Acoloutha: The substitution of reciprocal words; that is, replacing one word with another whose meaning is close enough to the former that the former could, in its turn, be a substitute for the latter. This term is best understood in relationship to its opposite, anacoloutha.
He was hiking across America—the USA. He was walking from New York City to Santa Barbara—“from sea to shining sea.” He was plodding 3,000 miles to raise awareness about the fact that ALL buttons are made in China. “The implications of this fact are astounding,” he wrote in the little yellow-paged notebook his mother had given him to feed his obsession with “Blue’s Clues” back in the 90s. His adult life was devoted to finding the truth and spreading it far and wide with his public antics. He nearly asphyxiated himself with a plastic shopping bag during during the “war” over their effect on the environment. Going way back, he nearly sliced off his thumb during the pop-top troubles by opening the giant can of Coke he’d made out of cardboard with a meat cleaver he’d altered to look like a pop top. He refused to go to the hospital until he nearly fainted on the pavement outside the 7-Eleven where he was demonstrating with another person, who was opposed to him, and was making pop-top necklaces and giving them to admiring children.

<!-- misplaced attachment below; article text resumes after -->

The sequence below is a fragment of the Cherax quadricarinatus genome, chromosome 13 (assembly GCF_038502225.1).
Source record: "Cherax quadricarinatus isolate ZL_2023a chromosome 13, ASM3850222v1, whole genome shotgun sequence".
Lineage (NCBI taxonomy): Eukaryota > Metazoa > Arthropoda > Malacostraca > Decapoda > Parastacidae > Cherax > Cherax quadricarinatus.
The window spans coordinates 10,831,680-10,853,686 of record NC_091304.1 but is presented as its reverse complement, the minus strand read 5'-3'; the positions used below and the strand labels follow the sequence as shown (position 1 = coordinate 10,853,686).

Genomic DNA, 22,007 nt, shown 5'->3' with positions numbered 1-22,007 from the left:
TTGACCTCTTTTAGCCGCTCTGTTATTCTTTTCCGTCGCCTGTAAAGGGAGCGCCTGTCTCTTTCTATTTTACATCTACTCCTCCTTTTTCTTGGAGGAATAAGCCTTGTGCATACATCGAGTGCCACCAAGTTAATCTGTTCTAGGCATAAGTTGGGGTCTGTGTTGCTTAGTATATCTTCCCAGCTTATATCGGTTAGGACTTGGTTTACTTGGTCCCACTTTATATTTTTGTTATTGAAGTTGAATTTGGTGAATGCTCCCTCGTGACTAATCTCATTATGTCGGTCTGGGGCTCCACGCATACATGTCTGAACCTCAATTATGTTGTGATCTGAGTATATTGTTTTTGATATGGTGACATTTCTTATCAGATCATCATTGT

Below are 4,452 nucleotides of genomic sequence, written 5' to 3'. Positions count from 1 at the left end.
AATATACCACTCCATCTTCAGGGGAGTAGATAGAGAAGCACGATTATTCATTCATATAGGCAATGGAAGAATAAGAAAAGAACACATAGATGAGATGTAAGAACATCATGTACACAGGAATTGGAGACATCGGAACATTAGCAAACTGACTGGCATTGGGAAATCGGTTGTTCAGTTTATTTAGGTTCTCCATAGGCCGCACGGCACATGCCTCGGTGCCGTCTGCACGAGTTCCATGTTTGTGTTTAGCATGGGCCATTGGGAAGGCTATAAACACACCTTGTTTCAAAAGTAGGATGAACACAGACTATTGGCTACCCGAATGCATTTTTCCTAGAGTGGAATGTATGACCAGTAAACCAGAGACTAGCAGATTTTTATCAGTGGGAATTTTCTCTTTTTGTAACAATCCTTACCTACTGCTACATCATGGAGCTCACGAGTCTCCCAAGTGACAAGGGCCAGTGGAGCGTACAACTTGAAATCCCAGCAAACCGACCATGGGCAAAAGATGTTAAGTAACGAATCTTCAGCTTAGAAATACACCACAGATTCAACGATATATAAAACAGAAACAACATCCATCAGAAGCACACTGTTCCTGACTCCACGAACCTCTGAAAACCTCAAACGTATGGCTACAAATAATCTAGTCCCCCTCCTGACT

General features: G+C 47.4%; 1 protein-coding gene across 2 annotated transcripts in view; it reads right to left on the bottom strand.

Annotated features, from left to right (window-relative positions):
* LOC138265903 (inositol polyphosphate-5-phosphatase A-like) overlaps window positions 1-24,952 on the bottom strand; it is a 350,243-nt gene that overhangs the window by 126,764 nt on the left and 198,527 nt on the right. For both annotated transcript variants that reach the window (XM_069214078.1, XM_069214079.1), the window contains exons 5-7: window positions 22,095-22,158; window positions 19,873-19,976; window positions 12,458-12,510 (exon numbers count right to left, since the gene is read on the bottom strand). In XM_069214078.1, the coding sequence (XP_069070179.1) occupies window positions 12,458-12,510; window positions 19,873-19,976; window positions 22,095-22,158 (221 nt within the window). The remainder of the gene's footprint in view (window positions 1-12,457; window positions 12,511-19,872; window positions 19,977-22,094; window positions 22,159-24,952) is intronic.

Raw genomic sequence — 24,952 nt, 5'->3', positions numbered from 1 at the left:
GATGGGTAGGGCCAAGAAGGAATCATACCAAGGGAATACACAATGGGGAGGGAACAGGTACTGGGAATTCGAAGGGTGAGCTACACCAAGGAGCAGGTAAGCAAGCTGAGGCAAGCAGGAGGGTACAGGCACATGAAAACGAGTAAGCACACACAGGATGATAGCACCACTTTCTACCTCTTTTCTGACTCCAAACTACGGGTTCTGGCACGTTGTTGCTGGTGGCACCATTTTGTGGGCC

Anyway, if all buttons are made in China, and China decides to stop making them, all shirts and blouses would hang open, exposing us to each other’s chests. He was pushing the idea that the US government should set up a button reserve, much like the petroleum reserve—a button stockpile that could be accessed in times of button shortages. Also, he believed the government should provide subsidies for the development of Velcro alternatives. Moreover, given that China also has a corner on the pearl-snap market, all the problems related to button- front shirts pertained as well to Western-style shirts.
It was a flaming hot crisis.
He had set up a Go Fund Me site called “Don’t Let the Future Come Unbuttoned.” So far, he had raised $11.58. At this point, after two weeks, his trek had taken him to Netcong, New Jersey where, on the road shoulder, he had unbuttoned his shirt and opened and closed it, flapping it like a bird’s wings and flashing his chest.
He was arrested by the State Police and was charged with distracting motorists and parading without a permit.
Definition courtesy of “Silva Rhetoricae” (rhetoric.byu.edu).
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A video reading of this example is on YouTube: Johnnie Anaphora